That's an intriguing insight, Ben--you should add it to the article, and I should consider setting my marathon goals "lower" and find a cheap flight to Berlin!! AlexWD 19:40, 17 December 2009 (EST)
The Chicago Marathon actually sets so many records because it is held in a very mild time of year, and Chicago is an incredibly flat city. The Fargo Marathon features a similar route without hills, and is used by many to qualify to the Boston Marathon.--Rcgallup 23:09, 17 December 2009 (EST)

Kasparov vs. the World

This is a fascinating article and I'm sure you're on to something here. I have another apparent "counterexample", the close consideration of which I hope can lead to new insights on this topic, and I certainly don't expect to refute it. In 1999 the chess champion Kasparov played a match in which his opponent's moves were decided by popular vote. More than 50,000 players participated, but Kasparov emerged victorious nonetheless. Do you have any reflections on this match, and can it help refine the notion of "best of the public"? --JimR 19:47, 17 December 2009 (EST)

That seems much more like an example of mob rule than of Best of the Public! If the opponent's moves were the best suggested moves rather than just the ones the mob voted for, I suspect Kasparov would have had a harder time. What we're doing here at CP isn't decided by popular vote of 50,000 random people; rather it is truly the best of the public. DanielPulido 19:55, 17 December 2009 (EST)
Daniel raises an excellent point. Simple majority vote doesn't ensure that the best of the public will prevail. If anything, it makes it very difficult. Suppose ten of those 50,000 players were capable of beating Kasparov. All of them saw clearly which moves would defeat him; all of them voted for those moves. Unfortunately, twenty thousand not-so-good players all voted for a different set of moves--resulting in a win for Kasparov. --Benp 20:03, 17 December 2009 (EST)
Benp hits it right on the nose. Kasparov's victory just shows he's better than the average chess player, since good and bad players voting on moves will be average. We already knew Kasparov was better than average. JacobB 20:14, 17 December 2009 (EST)
Super point by JimR, and even better responses. As noted in response, we don't decide by majority vote here. The winner of a gold medal at the Olympics is not chosen by popular vote either.
The better analogy is if Kasparov played a "best of the public" opponent consisting of a Conservapedia-like, rule-based process for welcoming, accepting, debating and then making each move. Timing would be an obstacle but in the real pursuit of knowledge there are no constraints of chess clocks. Kasparov would lose a contest against the best of the public. Indeed, if the best of the public could use computers, as our best of the public can, there would be no doubt that Kasparov would lose.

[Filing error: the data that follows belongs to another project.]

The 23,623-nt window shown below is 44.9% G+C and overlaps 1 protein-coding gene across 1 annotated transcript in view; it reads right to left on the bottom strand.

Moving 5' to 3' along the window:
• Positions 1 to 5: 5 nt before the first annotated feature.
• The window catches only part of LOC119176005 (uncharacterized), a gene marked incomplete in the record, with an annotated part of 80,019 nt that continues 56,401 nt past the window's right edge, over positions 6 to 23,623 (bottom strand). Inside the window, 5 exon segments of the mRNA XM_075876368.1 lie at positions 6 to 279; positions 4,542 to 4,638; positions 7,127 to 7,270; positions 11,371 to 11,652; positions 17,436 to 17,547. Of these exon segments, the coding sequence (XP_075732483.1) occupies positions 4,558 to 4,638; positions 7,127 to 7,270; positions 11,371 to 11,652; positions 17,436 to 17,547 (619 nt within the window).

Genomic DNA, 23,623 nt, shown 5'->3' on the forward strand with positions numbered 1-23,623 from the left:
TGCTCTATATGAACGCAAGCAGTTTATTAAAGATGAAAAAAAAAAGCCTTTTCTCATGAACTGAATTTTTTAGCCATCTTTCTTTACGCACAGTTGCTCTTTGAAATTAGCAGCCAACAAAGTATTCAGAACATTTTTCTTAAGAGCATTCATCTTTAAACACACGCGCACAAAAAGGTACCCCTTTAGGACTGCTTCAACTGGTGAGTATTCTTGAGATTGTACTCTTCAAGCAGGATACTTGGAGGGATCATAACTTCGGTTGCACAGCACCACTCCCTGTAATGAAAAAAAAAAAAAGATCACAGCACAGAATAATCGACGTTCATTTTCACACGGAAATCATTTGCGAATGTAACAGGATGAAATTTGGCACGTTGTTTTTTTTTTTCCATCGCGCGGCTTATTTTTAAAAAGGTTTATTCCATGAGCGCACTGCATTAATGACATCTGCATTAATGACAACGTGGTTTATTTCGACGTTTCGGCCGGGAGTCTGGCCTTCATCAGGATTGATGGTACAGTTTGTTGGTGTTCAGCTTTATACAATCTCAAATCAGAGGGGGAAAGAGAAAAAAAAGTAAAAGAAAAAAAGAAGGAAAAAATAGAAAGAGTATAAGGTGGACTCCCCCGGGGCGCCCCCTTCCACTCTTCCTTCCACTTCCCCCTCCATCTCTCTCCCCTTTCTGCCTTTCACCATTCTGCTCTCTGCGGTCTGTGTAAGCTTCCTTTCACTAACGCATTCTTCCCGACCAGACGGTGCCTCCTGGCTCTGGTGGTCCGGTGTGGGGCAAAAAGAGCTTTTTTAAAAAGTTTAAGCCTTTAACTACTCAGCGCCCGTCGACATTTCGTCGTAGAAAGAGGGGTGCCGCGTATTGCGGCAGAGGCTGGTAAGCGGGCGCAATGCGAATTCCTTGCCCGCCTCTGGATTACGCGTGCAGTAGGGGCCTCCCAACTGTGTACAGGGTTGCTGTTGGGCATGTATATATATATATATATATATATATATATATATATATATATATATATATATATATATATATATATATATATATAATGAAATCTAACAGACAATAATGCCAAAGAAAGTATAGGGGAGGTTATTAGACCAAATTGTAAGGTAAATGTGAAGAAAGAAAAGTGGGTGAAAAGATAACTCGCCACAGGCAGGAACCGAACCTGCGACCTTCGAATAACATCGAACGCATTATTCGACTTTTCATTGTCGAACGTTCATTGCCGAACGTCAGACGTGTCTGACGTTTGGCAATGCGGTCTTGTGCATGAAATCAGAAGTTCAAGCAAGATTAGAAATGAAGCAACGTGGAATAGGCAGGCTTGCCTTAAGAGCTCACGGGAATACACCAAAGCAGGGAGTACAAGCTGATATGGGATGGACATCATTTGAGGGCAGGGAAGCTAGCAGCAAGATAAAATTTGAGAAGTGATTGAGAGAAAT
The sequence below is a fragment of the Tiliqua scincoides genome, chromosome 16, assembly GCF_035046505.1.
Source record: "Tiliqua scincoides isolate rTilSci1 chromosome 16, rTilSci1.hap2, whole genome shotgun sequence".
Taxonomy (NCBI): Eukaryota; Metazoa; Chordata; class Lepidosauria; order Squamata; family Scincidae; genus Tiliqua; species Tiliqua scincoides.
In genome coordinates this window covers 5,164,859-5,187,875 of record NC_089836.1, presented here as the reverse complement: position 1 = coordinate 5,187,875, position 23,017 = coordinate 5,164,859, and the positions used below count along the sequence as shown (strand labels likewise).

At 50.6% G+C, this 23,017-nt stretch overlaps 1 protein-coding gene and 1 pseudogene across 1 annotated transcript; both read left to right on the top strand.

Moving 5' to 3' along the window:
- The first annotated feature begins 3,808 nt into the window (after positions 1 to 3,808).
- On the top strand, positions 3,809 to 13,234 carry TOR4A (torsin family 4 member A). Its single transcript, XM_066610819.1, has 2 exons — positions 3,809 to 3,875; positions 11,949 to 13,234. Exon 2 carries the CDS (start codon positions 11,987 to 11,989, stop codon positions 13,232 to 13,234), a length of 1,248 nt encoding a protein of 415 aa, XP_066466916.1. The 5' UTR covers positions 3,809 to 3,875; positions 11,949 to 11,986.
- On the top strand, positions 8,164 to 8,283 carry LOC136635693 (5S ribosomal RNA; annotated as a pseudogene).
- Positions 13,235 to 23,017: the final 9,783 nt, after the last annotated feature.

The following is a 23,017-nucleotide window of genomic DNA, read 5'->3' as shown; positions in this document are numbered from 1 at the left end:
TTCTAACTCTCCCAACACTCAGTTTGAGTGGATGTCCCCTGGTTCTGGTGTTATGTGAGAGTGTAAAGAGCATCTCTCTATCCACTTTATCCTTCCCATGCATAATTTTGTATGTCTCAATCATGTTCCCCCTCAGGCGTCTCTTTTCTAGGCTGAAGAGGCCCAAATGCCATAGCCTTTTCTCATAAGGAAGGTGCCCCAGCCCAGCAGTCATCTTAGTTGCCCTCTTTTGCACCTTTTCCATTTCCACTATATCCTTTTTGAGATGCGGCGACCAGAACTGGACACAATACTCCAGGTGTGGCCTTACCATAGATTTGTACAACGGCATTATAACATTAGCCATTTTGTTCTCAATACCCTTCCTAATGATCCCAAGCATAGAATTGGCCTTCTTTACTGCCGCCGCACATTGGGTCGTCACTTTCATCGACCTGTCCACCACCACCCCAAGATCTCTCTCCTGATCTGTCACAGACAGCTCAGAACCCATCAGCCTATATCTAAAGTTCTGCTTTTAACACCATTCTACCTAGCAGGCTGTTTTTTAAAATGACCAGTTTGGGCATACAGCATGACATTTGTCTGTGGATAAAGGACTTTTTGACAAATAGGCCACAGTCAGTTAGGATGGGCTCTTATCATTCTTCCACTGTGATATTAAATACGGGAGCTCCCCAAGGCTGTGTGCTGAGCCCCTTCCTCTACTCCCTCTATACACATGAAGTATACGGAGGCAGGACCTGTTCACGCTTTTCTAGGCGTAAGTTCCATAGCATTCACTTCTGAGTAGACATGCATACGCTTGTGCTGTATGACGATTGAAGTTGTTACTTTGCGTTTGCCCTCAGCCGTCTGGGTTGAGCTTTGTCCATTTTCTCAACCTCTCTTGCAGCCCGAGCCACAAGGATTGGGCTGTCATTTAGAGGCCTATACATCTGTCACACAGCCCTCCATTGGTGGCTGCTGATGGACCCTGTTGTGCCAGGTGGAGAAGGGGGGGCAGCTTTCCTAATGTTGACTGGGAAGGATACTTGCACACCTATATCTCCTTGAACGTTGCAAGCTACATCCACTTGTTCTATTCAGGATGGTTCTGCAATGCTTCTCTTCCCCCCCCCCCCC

Thanks for the tantalizing point that illustrates how powerful the "best of the public" is.--Andy Schlafly 20:17, 17 December 2009 (EST)
Ah, you're right of course! But that there could be ten of those (non-expert) players capable of beating him seems extremely unlikely to me -- any such player could turn professional and make large sums of money, and so probably would for economic reasons. On the other hand I am sure that for each move, there were members of the public who found the ideal move, one which would give the best overall chance. Can this fit into the theory? --JimR 20:18, 17 December 2009 (EST)
Although I am not sure of the exact situation in this particular game, I have seen games played on other forums following this format. What tends to happen is one or two people (self titled "experts" usually) monopolize the conversation and shut out the rest of the people who want to contribute. Since the public views are largely ignored by a vocal minority who are more interested in self aggrandizement than success, the process results inevitably in failure.--PThomson 20:32, 17 December 2009 (EST)
As an interesting aside, this is perhaps much why Wikipedia is such a failure - a vocal minority want to argue and set aside the persuasive arguments of others primarily for their own sense of well being rather than helping the project.--PThomson 20:32, 17 December 2009 (EST)
Brilliant point. I suppose it is a thin line between the "best of the public" and the "worst of the public"! Wikipedia, with its lack of meaningful rules, approaches the "worst of the public." As with the US Constitution, the rules make all the difference in bringing out the best of the public.--Andy Schlafly 21:14, 17 December 2009 (EST)